As we have discussed, pH is measured on a scale. Total alkalinity, on the other hand, is measured in parts per million (ppm). That means the total alkalinity is an absolute measure of the concentration of all alkaline substances in a solution. The most common alkaline substances on swimming pool water are carbonate, bicarbonate, and hydroxides. These alkaline substances are important because of their effect on pH. They act as buffers, keeping pH from rising or falling. They do this by neutralizing acids. In other words, total alkalinity is a measure of how strongly your pool water can resist changes to pH.

The ideal level for total alkalinity is 80-120ppm. Where you aim in that range depends on the type of chlorine you are using. If you are using a low pH chlorine like Trichlor, you should keep your total alkalinity closer to 120ppm to counteract the strong acidity of the chlorine. If you are using a high pH chlorine, you want to keep your total alkalinity lower, closer to 80-100ppm. Liquid chlorine has a very high pH, nearly 13, so you don’t need to worry about counteracting acidity levels.

It is important to note that total alkalinity is a measure of how much alkaline substance is in the water. It is not a measure of pH, or how alkaline the water is. This subtle difference in terminology is one of the reasons so many pool owners get confused.

If you want to raise alkalinity, you will need to add more alkaline substances. The most common “alkalinity up” products are sodium bicarbonate (baking soda) and sodium carbonate (soda ash). “Alkalinity down” products are acids. The most common is muriatic acid.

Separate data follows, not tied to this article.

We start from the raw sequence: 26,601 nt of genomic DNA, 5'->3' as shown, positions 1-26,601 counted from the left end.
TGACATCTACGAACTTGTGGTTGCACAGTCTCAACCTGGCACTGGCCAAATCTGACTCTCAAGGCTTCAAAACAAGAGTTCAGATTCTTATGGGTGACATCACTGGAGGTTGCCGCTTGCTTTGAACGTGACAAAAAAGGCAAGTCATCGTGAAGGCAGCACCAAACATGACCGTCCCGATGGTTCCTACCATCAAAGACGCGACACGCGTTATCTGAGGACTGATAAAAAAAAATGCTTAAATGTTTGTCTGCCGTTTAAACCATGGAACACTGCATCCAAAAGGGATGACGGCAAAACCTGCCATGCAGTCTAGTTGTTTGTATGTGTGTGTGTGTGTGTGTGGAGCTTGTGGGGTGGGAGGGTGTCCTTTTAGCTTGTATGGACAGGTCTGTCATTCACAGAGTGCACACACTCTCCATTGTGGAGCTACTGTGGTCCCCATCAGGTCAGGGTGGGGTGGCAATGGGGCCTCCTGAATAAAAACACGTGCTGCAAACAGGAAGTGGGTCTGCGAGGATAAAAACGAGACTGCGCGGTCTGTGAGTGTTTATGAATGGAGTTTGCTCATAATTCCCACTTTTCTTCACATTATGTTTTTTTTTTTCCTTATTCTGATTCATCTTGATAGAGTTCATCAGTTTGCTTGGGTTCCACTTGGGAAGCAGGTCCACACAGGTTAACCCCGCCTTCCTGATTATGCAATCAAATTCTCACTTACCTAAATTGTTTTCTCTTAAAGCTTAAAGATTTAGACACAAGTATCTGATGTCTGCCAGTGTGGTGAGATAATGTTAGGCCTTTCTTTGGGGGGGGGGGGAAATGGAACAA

Raising Total Alkalinity

If you find that your pH is drifting and it’s hard to keep it balanced, your alkalinity is probably too low. Remember, total alkalinity is your pool’s ability to withstand changes to pH. Raising alkalinity is not hard. Adding baking soda or soda ash will increase the total alkalinity, and when it is diluted in water, it should have a minimal effect on pH.

Lowering Alkalinity Without Lowering pH

High alkalinity can make it hard to adjust pH, along with the other problems we mentioned above. To lower alkalinity, you will need to add an acid, most commonly muriatic acid. The problem with adding acid is that it is almost impossible to lower alkalinity without lowering pH. If you add enough muriatic acid to lower total alkalinity to an acceptable level, you may lower your pH to an unsafe level. However, there is a way around this.

Adding acids to reduce total alkalinity will inevitably lower pH. To lower total alkalinity without lowering pH, you will need to follow a two-step process. First, add the acid until the alkalinity is at the level you want. Don’t worry about the pH. Just make sure that the acid is diluted in water (such as in a bucket) before you pour, and that you walk it around the pool instead of pouring it all in one place. This will avoid lowering the pH too much in one spot, which can damage a pool lining and etch plaster.

Once the alkalinity is correct, you need to raise your pH without raising your alkalinity. This can be done by simply aerating the pool. The key is to give your pool water as much surface area as possible. One way to do this is to point your returns up toward the surface of the water and turn on your pump at full blast. This will disturb the surface of the water. For even more water disturbance, you can place use an air compressor with a long hose ending in a weighted air diffuser at the bottom of the deep end. You can also add a spa blower to your pool’s return line. However you do it, aerating your pool will raise pH without affecting alkalinity.

Easily Manage Alkalinity and pH

The easiest way to manage your pH and alkalinity is to bring in a professional. When you let the pros at The Pool Butler case for your pool, you can be confident that your pool water is well balanced. We take the worry and work out of pool maintenance, so all you have to do is enjoy your pool. Contact us today to learn more about all of the services we offer.